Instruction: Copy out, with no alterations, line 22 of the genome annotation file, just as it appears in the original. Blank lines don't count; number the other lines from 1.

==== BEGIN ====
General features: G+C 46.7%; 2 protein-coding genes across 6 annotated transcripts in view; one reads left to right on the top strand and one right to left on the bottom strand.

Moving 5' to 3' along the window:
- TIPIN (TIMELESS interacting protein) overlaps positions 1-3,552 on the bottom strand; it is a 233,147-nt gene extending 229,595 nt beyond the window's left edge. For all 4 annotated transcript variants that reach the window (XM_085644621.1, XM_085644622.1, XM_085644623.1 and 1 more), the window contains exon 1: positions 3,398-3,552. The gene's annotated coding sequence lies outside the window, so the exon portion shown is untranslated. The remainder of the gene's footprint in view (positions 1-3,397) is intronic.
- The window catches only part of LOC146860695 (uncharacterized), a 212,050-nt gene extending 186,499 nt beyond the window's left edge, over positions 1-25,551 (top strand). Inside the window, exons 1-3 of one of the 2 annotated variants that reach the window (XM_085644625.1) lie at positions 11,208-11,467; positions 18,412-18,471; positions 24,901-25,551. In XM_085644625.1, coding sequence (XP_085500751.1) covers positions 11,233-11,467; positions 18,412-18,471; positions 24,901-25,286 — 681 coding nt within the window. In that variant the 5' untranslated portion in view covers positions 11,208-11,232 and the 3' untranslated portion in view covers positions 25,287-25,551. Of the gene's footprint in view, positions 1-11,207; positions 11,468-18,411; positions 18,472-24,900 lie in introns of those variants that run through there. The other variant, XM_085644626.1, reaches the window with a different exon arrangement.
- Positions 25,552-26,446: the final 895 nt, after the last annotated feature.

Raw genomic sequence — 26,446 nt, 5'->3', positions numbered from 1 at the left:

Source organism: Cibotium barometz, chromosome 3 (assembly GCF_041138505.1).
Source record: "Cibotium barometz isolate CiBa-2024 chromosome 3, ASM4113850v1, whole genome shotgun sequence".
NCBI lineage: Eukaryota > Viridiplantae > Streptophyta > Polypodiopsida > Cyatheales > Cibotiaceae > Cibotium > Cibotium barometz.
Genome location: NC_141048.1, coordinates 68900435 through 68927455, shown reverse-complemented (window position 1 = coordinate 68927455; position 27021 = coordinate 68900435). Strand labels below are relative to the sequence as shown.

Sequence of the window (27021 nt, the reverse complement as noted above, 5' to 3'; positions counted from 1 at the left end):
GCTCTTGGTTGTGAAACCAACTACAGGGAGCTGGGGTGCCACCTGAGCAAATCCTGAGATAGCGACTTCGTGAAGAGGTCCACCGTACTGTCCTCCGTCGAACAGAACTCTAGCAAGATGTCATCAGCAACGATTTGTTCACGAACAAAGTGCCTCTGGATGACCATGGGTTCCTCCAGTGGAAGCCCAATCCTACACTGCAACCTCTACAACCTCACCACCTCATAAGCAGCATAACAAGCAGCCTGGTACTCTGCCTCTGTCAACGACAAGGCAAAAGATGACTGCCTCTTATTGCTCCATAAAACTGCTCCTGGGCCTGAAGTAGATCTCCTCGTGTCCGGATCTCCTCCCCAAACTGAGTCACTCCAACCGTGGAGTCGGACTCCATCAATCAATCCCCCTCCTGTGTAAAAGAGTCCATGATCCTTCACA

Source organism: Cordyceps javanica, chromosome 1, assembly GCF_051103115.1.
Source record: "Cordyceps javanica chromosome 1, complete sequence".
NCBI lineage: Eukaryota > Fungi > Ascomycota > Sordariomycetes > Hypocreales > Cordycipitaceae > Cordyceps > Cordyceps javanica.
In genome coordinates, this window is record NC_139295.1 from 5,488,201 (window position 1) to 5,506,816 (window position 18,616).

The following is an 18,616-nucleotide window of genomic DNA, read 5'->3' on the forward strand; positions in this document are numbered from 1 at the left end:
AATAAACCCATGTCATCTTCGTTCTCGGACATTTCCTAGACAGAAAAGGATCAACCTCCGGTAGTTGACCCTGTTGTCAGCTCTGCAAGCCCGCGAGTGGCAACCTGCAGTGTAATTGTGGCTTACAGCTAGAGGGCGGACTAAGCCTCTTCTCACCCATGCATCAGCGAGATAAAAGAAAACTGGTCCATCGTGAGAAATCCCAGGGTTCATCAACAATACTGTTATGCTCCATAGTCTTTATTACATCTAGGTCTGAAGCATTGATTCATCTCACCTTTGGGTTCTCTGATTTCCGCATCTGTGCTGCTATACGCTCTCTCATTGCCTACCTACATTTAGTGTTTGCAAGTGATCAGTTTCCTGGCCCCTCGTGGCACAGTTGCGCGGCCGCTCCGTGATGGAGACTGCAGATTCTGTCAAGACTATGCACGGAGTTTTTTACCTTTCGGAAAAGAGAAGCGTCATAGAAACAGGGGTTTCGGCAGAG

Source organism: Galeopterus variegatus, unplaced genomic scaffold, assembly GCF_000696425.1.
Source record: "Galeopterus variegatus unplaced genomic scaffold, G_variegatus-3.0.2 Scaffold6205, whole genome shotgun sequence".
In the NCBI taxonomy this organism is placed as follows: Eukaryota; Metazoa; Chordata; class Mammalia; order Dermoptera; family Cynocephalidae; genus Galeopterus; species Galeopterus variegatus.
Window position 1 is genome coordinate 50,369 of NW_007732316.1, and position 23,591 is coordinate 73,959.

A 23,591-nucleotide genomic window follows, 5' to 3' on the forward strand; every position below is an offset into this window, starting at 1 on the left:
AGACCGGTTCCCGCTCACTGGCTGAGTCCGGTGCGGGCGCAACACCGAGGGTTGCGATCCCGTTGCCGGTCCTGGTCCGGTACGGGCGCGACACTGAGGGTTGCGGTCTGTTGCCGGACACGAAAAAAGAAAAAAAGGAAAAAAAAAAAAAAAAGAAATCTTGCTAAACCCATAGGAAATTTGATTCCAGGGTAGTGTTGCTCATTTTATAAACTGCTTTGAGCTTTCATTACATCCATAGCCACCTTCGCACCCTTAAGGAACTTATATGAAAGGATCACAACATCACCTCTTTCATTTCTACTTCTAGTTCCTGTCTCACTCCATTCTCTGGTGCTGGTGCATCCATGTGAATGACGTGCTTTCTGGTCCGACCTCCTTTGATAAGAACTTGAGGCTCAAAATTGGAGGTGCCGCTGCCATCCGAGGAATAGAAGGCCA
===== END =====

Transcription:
Window position 1 is genome coordinate 50,369 of NW_007732316.1, and position 23,591 is coordinate 73,959.